“The rollyng stone neuer gatherth mosse,” wrote John Heywood in his collection of “all the prouerbes in the englishe tongue”, published in London in 1546. A modern dictionary explains the meaning of this durable saying: “a person who does not settle in one place will not accumulate wealth, status, friends, etc … with allusion to the proverb, moss is occasionally used to denote money.”
I don’t know what John Heywood would have made of the Rolling Stones, 500 years on, but the band’s story rather gives the lie to its name. They accumulated a great deal of wealth, status, friends, etc, not to mention a legion of fans who have made Mick’n’Keef the joint subjects of an annoying personality cult. It’s a bit off-putting, the whole hero-worship thang.
But Planet Vinyl is an open society, the fellowship of the fair listen. When seven inches of Stones came my way, I cleaned off the moss and gave it a spin. I already knew the A side, “The Last Time,” which was released in 1965, and was a number one hit in the UK. Good, bluesy rock.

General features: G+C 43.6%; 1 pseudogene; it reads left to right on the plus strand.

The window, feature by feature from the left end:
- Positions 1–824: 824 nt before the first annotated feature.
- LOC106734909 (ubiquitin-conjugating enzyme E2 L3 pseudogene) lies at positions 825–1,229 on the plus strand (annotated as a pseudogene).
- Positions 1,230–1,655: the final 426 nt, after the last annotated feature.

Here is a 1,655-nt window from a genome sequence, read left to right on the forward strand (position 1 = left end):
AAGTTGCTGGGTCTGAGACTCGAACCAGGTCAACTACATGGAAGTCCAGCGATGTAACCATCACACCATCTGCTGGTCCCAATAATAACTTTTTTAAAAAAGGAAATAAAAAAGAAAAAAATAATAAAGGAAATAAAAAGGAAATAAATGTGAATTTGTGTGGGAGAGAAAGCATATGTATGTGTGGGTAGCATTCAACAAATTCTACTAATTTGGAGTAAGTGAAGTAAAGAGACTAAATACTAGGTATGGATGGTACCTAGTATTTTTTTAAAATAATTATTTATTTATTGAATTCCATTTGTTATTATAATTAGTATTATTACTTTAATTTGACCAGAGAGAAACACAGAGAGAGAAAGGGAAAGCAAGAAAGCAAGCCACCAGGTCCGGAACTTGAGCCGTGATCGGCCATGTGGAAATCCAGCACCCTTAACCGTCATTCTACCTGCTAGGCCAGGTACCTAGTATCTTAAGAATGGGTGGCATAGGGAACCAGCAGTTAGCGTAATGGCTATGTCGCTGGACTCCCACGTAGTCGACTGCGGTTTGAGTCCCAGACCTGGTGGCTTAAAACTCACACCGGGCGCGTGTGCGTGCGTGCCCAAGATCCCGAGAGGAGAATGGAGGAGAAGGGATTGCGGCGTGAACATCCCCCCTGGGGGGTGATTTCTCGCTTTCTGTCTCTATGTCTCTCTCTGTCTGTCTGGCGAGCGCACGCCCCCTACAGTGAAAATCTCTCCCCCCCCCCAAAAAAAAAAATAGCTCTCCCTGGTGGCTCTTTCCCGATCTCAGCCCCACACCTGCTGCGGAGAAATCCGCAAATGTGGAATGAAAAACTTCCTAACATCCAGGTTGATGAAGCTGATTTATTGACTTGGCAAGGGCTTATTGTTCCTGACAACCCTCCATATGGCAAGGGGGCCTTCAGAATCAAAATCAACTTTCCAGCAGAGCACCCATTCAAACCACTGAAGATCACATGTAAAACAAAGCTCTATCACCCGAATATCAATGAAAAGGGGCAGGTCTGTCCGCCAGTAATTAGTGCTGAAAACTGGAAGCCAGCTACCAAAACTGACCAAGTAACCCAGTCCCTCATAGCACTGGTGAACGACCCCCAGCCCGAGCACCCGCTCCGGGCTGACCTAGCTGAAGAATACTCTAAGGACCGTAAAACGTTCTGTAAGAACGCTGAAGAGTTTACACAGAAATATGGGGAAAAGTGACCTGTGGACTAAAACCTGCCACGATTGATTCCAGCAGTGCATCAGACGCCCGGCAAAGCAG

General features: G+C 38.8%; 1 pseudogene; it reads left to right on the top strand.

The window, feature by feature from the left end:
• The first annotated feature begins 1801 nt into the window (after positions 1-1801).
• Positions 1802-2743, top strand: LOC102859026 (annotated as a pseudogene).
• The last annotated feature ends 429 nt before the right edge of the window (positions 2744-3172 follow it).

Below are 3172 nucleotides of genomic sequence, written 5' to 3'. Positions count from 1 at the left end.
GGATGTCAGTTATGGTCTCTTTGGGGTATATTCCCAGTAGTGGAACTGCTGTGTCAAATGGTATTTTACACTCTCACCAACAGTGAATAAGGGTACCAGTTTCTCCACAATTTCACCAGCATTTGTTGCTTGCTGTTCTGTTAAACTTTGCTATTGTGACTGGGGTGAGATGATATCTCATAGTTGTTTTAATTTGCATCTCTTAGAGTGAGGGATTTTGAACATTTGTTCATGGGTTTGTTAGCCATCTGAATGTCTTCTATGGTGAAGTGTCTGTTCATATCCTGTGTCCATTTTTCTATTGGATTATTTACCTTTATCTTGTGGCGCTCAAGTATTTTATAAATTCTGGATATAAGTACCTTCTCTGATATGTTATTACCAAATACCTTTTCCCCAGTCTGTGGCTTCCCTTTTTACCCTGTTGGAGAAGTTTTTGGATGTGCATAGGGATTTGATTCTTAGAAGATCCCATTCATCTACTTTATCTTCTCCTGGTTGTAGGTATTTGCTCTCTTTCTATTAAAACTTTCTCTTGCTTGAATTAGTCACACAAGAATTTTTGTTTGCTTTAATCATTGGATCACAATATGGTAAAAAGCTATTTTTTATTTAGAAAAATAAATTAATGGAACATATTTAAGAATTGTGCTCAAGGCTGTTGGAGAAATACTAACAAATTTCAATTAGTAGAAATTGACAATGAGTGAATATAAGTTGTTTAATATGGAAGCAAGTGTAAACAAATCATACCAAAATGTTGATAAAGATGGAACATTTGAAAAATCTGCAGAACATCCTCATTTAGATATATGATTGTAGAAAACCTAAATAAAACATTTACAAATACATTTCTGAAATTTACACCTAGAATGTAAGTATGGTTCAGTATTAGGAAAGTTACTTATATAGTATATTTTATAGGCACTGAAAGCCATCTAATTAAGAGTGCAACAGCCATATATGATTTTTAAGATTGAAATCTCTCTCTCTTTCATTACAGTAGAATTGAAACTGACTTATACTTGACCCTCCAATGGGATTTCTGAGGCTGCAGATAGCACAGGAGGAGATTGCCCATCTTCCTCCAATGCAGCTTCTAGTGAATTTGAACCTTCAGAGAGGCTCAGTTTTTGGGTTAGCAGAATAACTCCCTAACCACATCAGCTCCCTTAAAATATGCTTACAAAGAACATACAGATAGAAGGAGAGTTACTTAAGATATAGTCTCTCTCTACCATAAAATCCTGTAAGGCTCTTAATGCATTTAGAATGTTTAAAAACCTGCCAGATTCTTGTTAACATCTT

But the B side was a surprise. “Play With Fire” belongs to that sub-genre of songs in which a working-class lad scoffs at a society girl for her privilege and lack of life experience. You ain’t lived in the real world, honey. The lyrics are a tad trite, but the mostly acoustic arrangement (the work of Phil Spector, who also plays bass) is lovely, and there is subtlety to the delivery.
- Artist: Rolling Stones
- Single Title: The Last Time
- Side B “Play With Fire”
- Format: 7”, 45 rpm
- Label: Decca
- Catalogue: Y 7217
- Manufactured in: Australia
- Year: 1965
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